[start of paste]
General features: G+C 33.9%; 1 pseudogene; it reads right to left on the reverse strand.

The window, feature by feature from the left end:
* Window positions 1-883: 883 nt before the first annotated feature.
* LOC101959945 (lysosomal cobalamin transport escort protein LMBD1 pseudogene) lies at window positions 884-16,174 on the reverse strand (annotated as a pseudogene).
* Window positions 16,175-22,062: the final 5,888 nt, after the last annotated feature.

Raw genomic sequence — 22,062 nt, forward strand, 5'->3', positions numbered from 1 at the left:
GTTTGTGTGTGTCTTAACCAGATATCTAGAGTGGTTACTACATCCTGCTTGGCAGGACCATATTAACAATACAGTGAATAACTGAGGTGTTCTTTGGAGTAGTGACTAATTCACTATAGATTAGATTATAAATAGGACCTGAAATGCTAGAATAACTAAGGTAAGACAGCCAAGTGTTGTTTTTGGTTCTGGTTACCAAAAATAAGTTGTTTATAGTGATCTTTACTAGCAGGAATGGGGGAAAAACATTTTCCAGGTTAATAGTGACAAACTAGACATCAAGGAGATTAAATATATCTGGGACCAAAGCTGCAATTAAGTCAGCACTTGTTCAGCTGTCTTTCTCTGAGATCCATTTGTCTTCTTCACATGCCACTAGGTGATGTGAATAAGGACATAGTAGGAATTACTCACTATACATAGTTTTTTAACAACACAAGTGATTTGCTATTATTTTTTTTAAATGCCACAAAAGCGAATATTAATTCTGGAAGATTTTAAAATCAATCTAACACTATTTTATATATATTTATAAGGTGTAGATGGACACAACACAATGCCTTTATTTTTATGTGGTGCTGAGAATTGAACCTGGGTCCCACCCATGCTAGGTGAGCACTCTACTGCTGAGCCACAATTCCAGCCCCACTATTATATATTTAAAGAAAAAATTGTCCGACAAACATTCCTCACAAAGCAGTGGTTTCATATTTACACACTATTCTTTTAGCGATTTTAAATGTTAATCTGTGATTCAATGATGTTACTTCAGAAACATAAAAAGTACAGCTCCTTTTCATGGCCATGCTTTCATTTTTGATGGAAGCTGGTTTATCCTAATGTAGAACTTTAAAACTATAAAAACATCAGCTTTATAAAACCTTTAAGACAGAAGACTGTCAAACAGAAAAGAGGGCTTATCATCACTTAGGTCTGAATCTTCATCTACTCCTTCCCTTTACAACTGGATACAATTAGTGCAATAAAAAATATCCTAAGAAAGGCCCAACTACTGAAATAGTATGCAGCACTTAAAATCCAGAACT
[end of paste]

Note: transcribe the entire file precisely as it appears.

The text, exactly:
General features: G+C 33.9%; 1 pseudogene; it reads right to left on the reverse strand.

The window, feature by feature from the left end:
* Window positions 1-883: 883 nt before the first annotated feature.
* LOC101959945 (lysosomal cobalamin transport escort protein LMBD1 pseudogene) lies at window positions 884-16,174 on the reverse strand (annotated as a pseudogene).
* Window positions 16,175-22,062: the final 5,888 nt, after the last annotated feature.

Raw genomic sequence — 22,062 nt, forward strand, 5'->3', positions numbered from 1 at the left:
GTTTGTGTGTGTCTTAACCAGATATCTAGAGTGGTTACTACATCCTGCTTGGCAGGACCATATTAACAATACAGTGAATAACTGAGGTGTTCTTTGGAGTAGTGACTAATTCACTATAGATTAGATTATAAATAGGACCTGAAATGCTAGAATAACTAAGGTAAGACAGCCAAGTGTTGTTTTTGGTTCTGGTTACCAAAAATAAGTTGTTTATAGTGATCTTTACTAGCAGGAATGGGGGAAAAACATTTTCCAGGTTAATAGTGACAAACTAGACATCAAGGAGATTAAATATATCTGGGACCAAAGCTGCAATTAAGTCAGCACTTGTTCAGCTGTCTTTCTCTGAGATCCATTTGTCTTCTTCACATGCCACTAGGTGATGTGAATAAGGACATAGTAGGAATTACTCACTATACATAGTTTTTTAACAACACAAGTGATTTGCTATTATTTTTTTTAAATGCCACAAAAGCGAATATTAATTCTGGAAGATTTTAAAATCAATCTAACACTATTTTATATATATTTATAAGGTGTAGATGGACACAACACAATGCCTTTATTTTTATGTGGTGCTGAGAATTGAACCTGGGTCCCACCCATGCTAGGTGAGCACTCTACTGCTGAGCCACAATTCCAGCCCCACTATTATATATTTAAAGAAAAAATTGTCCGACAAACATTCCTCACAAAGCAGTGGTTTCATATTTACACACTATTCTTTTAGCGATTTTAAATGTTAATCTGTGATTCAATGATGTTACTTCAGAAACATAAAAAGTACAGCTCCTTTTCATGGCCATGCTTTCATTTTTGATGGAAGCTGGTTTATCCTAATGTAGAACTTTAAAACTATAAAAACATCAGCTTTATAAAACCTTTAAGACAGAAGACTGTCAAACAGAAAAGAGGGCTTATCATCACTTAGGTCTGAATCTTCATCTACTCCTTCCCTTTACAACTGGATACAATTAGTGCAATAAAAAATATCCTAAGAAAGGCCCAACTACTGAAATAGTATGCAGCACTTAAAATCCAGAACT